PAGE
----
Uplink ALPA - The Voice of Aviation

The New Zealand Air Line Pilots' Association Newsletter. As of April 2020 Uplink ALPA is a 6-monthly publication.

Stress management information

What is a stress reaction?

In the context of critical incident stress management, stress reactions are psychological and physiological changes that occur in a person who has been exposed to a stressful event/situation.

Every person's reactions will be different; however, most common for people experiencing stress reactions from an accident or incident is sleep problems, anger, and complaints concerning the loss of enjoyment of flying.  Often we may not recognize our stress reactions and may even believe that because of our training and experience we are immune to stress.

Stress reactions may appear within days. In some cases, months or years may pass before the symptom surface.  If within a few weeks the stress reactions do not diminish in frequency and intensity, assistance from a Mental Health Professional may be necessary.

An important part of helping to cope with stress is to stay in your normal daily routine. Keep exercising and avoid alcohol/caffeine.  Stay in communication with friends/ peers about how you are feeling and remember - you are normal and having normal reactions to an abnormal situation.

Listed below are some things you can do to mitigate the effects of stress reactions.  This information was taken from several sources associated with the International Critical Incident Stress Foundation, to which NZALPA’s PAN and CIRP is an accredited programme.


Remember you are normal and having normal reactions to an abnormal situation.

Exercise is always important, but vigorous exercise is especially important within the first 24-48 hours of an accident or incident to offset the physiological stress reactions.  Move around, stretch and walk. Alternate relaxation techniques like deep breathing with exercise.

Realise that those around you, especially your family, may be under stress too.  Talk to them about what is going on with you.


Structure your time, keep busy, and follow your routines of eating, sleeping, exercise, time with family, etc.

Have someone stay with you for at least a few hours or even a day or so.

Reduce your use of caffeine and alcohol.  Both interfere with normal sleep and processing of the accident/incident or trauma

Take naps or just rest.  Get more rest than you usually do.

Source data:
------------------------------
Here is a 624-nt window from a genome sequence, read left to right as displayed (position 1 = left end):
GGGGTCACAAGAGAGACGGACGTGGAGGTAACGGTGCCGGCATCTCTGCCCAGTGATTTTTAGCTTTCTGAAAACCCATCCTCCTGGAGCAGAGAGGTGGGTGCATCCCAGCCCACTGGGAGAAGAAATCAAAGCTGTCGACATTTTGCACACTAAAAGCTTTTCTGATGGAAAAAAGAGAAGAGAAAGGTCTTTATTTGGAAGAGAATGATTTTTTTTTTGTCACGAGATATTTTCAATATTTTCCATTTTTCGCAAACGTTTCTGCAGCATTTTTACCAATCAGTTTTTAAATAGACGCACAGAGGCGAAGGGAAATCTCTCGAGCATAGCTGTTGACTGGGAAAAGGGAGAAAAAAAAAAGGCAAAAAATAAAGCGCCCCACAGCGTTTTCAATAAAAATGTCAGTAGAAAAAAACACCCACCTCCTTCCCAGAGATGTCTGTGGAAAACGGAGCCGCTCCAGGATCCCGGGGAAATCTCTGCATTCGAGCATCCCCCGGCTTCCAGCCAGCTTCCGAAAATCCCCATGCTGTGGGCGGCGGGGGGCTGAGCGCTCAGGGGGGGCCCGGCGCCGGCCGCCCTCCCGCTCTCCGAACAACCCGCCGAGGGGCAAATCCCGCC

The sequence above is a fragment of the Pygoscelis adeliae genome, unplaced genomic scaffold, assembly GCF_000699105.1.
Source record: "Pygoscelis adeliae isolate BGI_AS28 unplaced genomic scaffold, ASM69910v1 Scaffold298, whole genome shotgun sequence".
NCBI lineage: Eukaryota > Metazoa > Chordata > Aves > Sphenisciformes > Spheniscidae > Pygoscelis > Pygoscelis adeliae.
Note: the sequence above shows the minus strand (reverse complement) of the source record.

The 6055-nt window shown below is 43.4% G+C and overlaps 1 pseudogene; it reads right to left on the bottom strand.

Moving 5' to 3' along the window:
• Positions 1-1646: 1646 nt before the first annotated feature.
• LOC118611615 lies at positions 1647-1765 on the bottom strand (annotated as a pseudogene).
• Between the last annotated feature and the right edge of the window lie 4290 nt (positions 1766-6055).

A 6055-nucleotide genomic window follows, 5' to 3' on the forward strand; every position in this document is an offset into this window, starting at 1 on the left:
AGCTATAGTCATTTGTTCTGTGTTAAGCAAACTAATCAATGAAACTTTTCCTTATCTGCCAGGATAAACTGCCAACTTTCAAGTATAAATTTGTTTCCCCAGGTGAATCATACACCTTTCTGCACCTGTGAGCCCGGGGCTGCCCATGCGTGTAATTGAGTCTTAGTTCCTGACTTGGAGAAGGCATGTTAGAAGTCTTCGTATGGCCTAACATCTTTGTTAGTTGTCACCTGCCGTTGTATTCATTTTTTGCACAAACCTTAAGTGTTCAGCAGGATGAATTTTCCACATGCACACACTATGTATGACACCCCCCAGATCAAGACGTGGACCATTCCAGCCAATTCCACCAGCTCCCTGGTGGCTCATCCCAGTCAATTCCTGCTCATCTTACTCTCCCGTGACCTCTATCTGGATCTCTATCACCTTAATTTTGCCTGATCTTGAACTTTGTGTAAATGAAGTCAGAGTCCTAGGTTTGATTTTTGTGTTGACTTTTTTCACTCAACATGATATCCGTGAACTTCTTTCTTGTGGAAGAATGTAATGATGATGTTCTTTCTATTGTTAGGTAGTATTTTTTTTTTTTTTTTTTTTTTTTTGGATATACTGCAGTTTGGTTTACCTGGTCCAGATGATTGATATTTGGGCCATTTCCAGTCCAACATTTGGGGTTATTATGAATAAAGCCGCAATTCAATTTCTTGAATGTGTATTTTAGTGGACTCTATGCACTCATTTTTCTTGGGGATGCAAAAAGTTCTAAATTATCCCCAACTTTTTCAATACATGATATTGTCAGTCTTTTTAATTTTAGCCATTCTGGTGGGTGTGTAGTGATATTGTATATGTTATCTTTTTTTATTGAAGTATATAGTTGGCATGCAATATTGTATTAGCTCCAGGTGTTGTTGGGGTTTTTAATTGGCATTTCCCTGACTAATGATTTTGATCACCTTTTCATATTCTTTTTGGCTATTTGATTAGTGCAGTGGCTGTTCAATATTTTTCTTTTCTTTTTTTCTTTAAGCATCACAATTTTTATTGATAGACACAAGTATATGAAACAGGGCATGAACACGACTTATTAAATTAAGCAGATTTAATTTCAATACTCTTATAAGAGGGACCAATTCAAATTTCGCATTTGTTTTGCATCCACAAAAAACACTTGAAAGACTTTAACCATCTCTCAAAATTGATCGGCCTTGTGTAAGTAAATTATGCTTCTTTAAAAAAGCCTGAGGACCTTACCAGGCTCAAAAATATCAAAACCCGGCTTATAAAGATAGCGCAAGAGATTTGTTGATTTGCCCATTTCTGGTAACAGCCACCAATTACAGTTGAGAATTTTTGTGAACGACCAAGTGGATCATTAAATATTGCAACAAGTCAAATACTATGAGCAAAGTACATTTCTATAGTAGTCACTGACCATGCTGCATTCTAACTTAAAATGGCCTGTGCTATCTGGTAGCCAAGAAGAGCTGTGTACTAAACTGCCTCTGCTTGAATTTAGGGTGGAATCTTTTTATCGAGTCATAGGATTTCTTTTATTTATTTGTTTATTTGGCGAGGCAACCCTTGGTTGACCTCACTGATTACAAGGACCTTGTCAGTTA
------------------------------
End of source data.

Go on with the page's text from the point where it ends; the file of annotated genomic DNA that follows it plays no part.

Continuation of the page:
Contact friends and talk to people that you trust.  This is the most healing action you can take.  Talk about your reactions to the event and its "impact" on you.

Eat healthy foods and snacks even if you are not hungry.  Eat regular meals.

If you cannot sleep after a few days, call the NZALPA office or your PSV for help.  Sleep is critical in recovery

Drink lots of fresh water.

Give yourself permission to feel rotten and share your feelings with others.

Express your feelings as they arise.

Do not make big life changes or major decisions.

Make as many small, daily decisions as you can which will give you a feeling of control over your life.

Recurring thoughts, intrusive memories of the event, flashbacks are normal - don't try to fight them - they will decrease over time and become less painful.

Share the following information/suggestions with those close to you:

Offer your assistance and realise the traumatised person may not know what he or she needs or wants.

Listen carefully without offering advice.  Don't try to "fix" the situation.

Don't take the traumatised person's anger or other feelings personal

Be prepared for mood swings.  People experience trauma and cope with aftermath in different ways.  Respect this.

Give the traumatised person private time.

Helpthem with everyday tasks. Most people will not call and ask for help

Don't tell them that they are "lucky it wasn't worst" - traumatised people are not consoled by such statements.  Instead tell the person that you are so sorry that such an event has occurred and you want to understand and assist them.

Create an environment that feels safe to share in.  Don't attempt to force the traumatised person to talk if they don't want to.

Keep"curious questions" for your own self-satisfaction in their appropriate place.  A later time might be more beneficial to everyone.

Don't try to analyse the behaviors that may become apparent. Acceptance and support are the key elements of providing comfort.

Be sensitive to the fact that pre-established routine sometimes help to reorient the individual to prior functioning levels.

A sensitive touch, a caring embrace or someone to sit quietly nearby may also be supportive as individuals sift through some of their own issues. We cannot make grief less painful, often a simple, "I'm sorry" is enough

Most of the time a barrage of help is available immediately after a traumatic event; but as the days and weeks go on, your friend or peer may need your help even more.  Stay in touch!

Resist telling people how they should feel and try to let them know you    have heard how they do feel.

Call for help for yourself when you feel overwhelmed - this program designed to also help family members and significant others.

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